What is a Crematorium?
September 13, 2018
What is a crematorium? A crematorium is a place, the facility where you will find a cremator. In the cremator, the body of the deceased person is incinerated, leaving just skeletal remains and bone fragments. Because of the intense heat of the cremator, the cremation chambers, or reports, refractory bricks that are specially heat resistant line the chamber.
The crematorium technicians play a very responsible role in ensuring that everything runs smoothly during the cremation process. They help to prepare the chapel for the service, they operate the cremation equipment during a service and they make sure records are up to date and accurate.
What is a crematorium – Where did the idea of Cremation and Crematories come From?
Before the Industrial Revolution, usually the first type of cremations would take place in the outdoors. In those days however, with coal being the only fuel available and being so low in energy-efficiency, the whole idea was not surprisingly very popular. Around 1873, two professors, Coletti and Castiglioni, presented the concept of cremation to the Medical International Congress of Florence. They believed cremation was a system that was ‘in the name of public health and civilization.’
Two other professors, Gorin and Brunetti later published reports on their practical experiments with their cremation apparatus being exhibited at an exposition in Vienna. It attracted a whole lot of attention. The first baronet and surgeon and physician to Queen Victoria, Sir Henry Thompson, were greatly interested and he later became the chief promoter of cremations in England. His main reason in support of cremation was that was a means to eradicate disease among a population growing too large.
He also firmly believed that cremation would prevent premature burials and also reduce the costs involved in funerals. He also believed it would spare mourners’ exposure to the elements at an interrment.
What is a crematorium – The First Crematory for the USA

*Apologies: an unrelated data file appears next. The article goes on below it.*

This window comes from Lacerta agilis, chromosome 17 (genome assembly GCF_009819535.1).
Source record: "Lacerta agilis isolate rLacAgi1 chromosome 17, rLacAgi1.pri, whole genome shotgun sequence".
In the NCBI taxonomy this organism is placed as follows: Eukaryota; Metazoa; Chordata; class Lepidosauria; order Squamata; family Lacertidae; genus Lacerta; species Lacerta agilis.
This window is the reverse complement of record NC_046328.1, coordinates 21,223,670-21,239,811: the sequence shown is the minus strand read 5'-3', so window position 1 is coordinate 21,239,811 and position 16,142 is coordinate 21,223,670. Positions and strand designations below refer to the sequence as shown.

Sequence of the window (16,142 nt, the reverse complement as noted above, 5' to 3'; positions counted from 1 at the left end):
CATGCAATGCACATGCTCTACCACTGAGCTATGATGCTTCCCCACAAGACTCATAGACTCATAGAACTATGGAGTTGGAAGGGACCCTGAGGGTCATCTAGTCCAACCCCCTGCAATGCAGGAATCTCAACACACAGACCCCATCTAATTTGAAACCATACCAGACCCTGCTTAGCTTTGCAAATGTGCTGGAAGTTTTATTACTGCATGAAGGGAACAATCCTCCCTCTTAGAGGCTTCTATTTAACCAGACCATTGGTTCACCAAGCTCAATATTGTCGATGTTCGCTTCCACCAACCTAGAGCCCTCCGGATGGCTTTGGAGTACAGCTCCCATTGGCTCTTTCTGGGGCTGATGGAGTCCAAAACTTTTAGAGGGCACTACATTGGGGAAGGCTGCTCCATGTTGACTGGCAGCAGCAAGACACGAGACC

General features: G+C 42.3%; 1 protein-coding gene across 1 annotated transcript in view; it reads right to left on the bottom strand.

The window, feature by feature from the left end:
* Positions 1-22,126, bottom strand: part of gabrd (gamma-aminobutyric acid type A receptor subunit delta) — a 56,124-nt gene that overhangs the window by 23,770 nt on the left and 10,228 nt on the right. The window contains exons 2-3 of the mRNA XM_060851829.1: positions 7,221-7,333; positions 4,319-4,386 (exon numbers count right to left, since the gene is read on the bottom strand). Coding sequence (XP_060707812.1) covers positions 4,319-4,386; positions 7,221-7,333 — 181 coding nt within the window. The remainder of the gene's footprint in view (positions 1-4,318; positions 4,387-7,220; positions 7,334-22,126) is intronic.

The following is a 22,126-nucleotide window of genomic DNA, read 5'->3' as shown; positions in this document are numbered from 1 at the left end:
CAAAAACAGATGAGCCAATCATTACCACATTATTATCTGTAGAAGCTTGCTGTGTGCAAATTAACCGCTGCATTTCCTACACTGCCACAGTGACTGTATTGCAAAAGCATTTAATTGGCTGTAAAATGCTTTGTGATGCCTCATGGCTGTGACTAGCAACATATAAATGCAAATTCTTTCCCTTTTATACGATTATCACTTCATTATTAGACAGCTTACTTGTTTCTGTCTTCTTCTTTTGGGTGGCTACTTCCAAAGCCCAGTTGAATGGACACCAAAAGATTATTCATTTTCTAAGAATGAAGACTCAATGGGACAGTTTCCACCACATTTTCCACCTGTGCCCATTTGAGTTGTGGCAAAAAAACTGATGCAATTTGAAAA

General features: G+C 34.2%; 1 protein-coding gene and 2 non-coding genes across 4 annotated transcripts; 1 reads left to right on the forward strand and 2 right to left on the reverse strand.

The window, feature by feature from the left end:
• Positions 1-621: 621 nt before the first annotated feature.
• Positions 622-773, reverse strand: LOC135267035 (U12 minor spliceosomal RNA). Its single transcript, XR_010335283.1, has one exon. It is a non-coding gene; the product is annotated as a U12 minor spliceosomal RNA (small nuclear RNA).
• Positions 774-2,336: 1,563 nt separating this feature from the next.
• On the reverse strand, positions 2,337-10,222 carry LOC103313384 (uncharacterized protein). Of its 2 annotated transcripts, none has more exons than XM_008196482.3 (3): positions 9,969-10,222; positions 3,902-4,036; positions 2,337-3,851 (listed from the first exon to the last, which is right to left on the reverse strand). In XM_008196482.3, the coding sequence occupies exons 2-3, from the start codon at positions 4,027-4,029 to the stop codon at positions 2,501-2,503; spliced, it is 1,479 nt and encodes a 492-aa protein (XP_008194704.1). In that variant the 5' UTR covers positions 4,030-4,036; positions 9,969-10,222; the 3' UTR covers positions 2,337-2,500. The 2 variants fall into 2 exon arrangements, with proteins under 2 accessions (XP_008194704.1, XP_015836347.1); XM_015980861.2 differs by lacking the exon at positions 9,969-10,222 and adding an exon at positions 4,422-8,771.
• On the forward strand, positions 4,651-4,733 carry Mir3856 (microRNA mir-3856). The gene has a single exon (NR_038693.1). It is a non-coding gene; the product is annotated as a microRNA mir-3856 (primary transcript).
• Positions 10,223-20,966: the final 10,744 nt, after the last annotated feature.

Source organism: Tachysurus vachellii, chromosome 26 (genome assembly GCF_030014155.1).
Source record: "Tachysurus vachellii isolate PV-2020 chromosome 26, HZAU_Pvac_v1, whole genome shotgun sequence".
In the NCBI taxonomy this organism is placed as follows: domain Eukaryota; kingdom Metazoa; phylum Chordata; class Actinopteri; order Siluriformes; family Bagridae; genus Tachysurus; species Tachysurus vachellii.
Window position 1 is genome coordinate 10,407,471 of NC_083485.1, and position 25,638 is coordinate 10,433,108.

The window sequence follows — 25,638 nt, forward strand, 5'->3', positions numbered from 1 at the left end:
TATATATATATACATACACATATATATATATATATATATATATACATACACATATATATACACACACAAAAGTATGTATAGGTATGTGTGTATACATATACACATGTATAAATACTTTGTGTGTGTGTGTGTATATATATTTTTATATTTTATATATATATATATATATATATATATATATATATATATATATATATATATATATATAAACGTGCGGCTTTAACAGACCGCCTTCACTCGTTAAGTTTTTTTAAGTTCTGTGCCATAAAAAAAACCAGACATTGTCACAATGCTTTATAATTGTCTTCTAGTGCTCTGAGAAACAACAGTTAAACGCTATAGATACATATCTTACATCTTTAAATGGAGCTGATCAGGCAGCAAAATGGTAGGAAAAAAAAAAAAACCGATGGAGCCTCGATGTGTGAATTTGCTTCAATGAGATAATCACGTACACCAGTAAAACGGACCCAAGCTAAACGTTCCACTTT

In 1874, at a meeting at Thompson’s home in London, a group set up the Cremation Society of Great Britain. The whole concept of crematoriums grew in popularity so that by 1876, the USA had its first modern crematory. Later on, crematories started to become beautiful places, with beautiful stained glass windows and lovely marble floors and frescoed walls.
Around 2008, cremation rates had risen to 36.2% and growing at 1% a year. That according to CANA which in the USA and Canada is the largest representative of funeral homes and crematories. Other countries continued to follow this trend.
What is a crematorium – The Body Turns to Ashes in Less than 3 Hours
Basically, at the crematorium, the main chamber will house the body, only one at a time. The chamber has a burner that offers heat which vaporizes the body of the deceased’s water content and acids. In this main chamber the heat will be between 760 to 1150 °C or 1400 to 2100 °F. Any higher temperatures will speed up cremation but will consume more energy, but also generate more nitrogens and oxides.
The time it takes for a cremation to take place can vary. Some will take about 70 minutes while others will take 200 minutes. Weight of the body, for example, will be one reason why a cremation takes longer, but there are other factors too.
The operator stops the cremation process when the body becomes ashes.
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All info was correct at time of publishing